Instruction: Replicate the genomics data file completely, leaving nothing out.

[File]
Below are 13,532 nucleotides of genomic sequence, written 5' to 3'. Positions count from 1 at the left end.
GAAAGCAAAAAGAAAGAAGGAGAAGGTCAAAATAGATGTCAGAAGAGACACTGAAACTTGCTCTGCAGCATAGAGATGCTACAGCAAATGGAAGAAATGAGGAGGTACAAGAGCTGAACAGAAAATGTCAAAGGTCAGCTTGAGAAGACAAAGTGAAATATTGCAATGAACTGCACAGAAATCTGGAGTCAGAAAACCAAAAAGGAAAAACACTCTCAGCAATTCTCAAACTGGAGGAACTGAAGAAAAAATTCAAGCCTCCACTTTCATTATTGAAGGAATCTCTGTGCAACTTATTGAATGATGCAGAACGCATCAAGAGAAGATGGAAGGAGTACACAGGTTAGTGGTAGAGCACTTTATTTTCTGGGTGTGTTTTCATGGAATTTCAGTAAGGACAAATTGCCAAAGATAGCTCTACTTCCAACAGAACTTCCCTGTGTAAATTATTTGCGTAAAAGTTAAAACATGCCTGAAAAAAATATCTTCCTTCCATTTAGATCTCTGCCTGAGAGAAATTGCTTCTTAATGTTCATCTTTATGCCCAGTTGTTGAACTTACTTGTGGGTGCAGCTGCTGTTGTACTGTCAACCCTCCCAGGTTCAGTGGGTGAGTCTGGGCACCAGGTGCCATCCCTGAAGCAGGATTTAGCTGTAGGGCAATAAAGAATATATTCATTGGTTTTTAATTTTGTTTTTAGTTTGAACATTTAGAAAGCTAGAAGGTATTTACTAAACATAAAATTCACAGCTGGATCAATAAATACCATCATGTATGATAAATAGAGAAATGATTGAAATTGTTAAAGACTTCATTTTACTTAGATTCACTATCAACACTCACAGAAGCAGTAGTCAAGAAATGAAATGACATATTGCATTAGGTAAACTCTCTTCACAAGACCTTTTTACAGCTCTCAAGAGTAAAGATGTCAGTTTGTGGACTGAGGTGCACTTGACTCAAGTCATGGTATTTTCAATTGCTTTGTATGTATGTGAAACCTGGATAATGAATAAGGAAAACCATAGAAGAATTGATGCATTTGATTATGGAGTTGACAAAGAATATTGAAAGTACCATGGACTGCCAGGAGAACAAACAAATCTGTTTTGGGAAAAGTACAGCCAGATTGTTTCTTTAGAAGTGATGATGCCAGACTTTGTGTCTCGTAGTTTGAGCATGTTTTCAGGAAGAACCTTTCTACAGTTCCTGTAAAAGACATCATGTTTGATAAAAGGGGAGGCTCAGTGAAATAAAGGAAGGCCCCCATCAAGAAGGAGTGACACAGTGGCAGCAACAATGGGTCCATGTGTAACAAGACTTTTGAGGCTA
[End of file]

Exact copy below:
Below are 13,532 nucleotides of genomic sequence, written 5' to 3'. Positions count from 1 at the left end.
GAAAGCAAAAAGAAAGAAGGAGAAGGTCAAAATAGATGTCAGAAGAGACACTGAAACTTGCTCTGCAGCATAGAGATGCTACAGCAAATGGAAGAAATGAGGAGGTACAAGAGCTGAACAGAAAATGTCAAAGGTCAGCTTGAGAAGACAAAGTGAAATATTGCAATGAACTGCACAGAAATCTGGAGTCAGAAAACCAAAAAGGAAAAACACTCTCAGCAATTCTCAAACTGGAGGAACTGAAGAAAAAATTCAAGCCTCCACTTTCATTATTGAAGGAATCTCTGTGCAACTTATTGAATGATGCAGAACGCATCAAGAGAAGATGGAAGGAGTACACAGGTTAGTGGTAGAGCACTTTATTTTCTGGGTGTGTTTTCATGGAATTTCAGTAAGGACAAATTGCCAAAGATAGCTCTACTTCCAACAGAACTTCCCTGTGTAAATTATTTGCGTAAAAGTTAAAACATGCCTGAAAAAAATATCTTCCTTCCATTTAGATCTCTGCCTGAGAGAAATTGCTTCTTAATGTTCATCTTTATGCCCAGTTGTTGAACTTACTTGTGGGTGCAGCTGCTGTTGTACTGTCAACCCTCCCAGGTTCAGTGGGTGAGTCTGGGCACCAGGTGCCATCCCTGAAGCAGGATTTAGCTGTAGGGCAATAAAGAATATATTCATTGGTTTTTAATTTTGTTTTTAGTTTGAACATTTAGAAAGCTAGAAGGTATTTACTAAACATAAAATTCACAGCTGGATCAATAAATACCATCATGTATGATAAATAGAGAAATGATTGAAATTGTTAAAGACTTCATTTTACTTAGATTCACTATCAACACTCACAGAAGCAGTAGTCAAGAAATGAAATGACATATTGCATTAGGTAAACTCTCTTCACAAGACCTTTTTACAGCTCTCAAGAGTAAAGATGTCAGTTTGTGGACTGAGGTGCACTTGACTCAAGTCATGGTATTTTCAATTGCTTTGTATGTATGTGAAACCTGGATAATGAATAAGGAAAACCATAGAAGAATTGATGCATTTGATTATGGAGTTGACAAAGAATATTGAAAGTACCATGGACTGCCAGGAGAACAAACAAATCTGTTTTGGGAAAAGTACAGCCAGATTGTTTCTTTAGAAGTGATGATGCCAGACTTTGTGTCTCGTAGTTTGAGCATGTTTTCAGGAAGAACCTTTCTACAGTTCCTGTAAAAGACATCATGTTTGATAAAAGGGGAGGCTCAGTGAAATAAAGGAAGGCCCCCATCAAGAAGGAGTGACACAGTGGCAGCAACAATGGGTCCATGTGTAACAAGACTTTTGAGGCTA